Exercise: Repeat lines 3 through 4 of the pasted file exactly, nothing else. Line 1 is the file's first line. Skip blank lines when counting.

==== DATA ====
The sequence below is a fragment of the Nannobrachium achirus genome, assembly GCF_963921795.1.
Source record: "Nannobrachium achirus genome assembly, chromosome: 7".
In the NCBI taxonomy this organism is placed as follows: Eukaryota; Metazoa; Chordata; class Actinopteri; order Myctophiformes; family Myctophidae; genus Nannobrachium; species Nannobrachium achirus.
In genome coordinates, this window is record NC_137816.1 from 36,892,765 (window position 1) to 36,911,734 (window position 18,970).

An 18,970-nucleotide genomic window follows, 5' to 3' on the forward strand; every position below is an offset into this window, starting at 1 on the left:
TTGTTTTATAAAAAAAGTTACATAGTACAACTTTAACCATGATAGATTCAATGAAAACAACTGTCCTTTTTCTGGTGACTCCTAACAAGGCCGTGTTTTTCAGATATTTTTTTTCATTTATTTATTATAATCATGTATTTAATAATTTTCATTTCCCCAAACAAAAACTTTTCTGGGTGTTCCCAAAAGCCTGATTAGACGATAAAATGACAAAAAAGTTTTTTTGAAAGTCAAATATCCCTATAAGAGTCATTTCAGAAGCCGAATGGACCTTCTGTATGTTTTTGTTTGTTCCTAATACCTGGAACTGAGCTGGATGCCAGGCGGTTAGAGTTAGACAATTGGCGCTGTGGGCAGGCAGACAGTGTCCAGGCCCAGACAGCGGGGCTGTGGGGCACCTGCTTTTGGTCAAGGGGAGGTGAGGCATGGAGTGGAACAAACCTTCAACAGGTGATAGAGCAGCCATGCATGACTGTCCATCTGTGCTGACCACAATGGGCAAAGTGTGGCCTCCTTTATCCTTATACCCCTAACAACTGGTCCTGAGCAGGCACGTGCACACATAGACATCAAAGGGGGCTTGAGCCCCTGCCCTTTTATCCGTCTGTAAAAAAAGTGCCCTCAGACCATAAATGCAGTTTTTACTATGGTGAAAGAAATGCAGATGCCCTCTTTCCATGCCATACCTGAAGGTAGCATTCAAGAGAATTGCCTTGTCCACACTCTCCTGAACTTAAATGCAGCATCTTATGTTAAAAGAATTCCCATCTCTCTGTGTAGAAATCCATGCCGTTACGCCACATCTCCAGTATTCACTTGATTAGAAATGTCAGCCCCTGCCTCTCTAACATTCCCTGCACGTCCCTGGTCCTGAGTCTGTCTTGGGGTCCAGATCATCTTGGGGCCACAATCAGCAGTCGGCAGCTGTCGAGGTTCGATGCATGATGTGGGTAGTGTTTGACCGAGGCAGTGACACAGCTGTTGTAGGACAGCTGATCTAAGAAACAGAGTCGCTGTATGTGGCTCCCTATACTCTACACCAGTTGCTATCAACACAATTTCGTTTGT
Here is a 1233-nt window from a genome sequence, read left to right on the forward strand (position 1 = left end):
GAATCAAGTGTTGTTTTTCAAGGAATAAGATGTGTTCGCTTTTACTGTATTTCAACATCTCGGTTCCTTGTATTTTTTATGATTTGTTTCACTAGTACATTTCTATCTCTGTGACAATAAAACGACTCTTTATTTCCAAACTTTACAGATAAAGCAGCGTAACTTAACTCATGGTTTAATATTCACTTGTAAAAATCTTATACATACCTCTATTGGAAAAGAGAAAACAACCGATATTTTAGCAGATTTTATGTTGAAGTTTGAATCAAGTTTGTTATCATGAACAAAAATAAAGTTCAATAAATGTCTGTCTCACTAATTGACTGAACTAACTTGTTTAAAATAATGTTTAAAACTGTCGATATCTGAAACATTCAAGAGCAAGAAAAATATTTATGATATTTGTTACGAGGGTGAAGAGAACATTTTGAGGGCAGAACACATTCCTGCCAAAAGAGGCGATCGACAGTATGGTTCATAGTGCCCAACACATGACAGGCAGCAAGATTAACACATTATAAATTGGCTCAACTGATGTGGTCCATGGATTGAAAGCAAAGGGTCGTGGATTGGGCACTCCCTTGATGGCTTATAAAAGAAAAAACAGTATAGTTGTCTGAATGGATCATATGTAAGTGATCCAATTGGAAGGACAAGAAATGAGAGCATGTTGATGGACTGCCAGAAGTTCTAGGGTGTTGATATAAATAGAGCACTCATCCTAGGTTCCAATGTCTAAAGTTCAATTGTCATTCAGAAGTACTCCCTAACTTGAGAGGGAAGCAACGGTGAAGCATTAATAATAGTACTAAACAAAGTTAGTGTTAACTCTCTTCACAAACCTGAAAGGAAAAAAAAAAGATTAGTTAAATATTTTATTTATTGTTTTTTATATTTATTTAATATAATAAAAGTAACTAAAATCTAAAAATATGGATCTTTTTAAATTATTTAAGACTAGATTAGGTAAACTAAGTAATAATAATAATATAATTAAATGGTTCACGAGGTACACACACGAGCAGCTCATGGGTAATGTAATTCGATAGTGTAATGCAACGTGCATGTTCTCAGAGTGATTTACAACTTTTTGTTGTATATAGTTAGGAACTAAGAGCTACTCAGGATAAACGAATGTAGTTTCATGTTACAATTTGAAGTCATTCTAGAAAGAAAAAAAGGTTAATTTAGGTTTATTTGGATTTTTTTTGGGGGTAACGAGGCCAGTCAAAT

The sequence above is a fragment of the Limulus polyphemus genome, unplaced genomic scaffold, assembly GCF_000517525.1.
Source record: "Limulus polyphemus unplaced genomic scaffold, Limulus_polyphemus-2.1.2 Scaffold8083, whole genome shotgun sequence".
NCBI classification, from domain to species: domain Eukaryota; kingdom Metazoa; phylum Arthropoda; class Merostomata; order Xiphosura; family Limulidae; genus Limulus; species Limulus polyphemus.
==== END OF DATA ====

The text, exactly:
In the NCBI taxonomy this organism is placed as follows: Eukaryota; Metazoa; Chordata; class Actinopteri; order Myctophiformes; family Myctophidae; genus Nannobrachium; species Nannobrachium achirus.
In genome coordinates, this window is record NC_137816.1 from 36,892,765 (window position 1) to 36,911,734 (window position 18,970).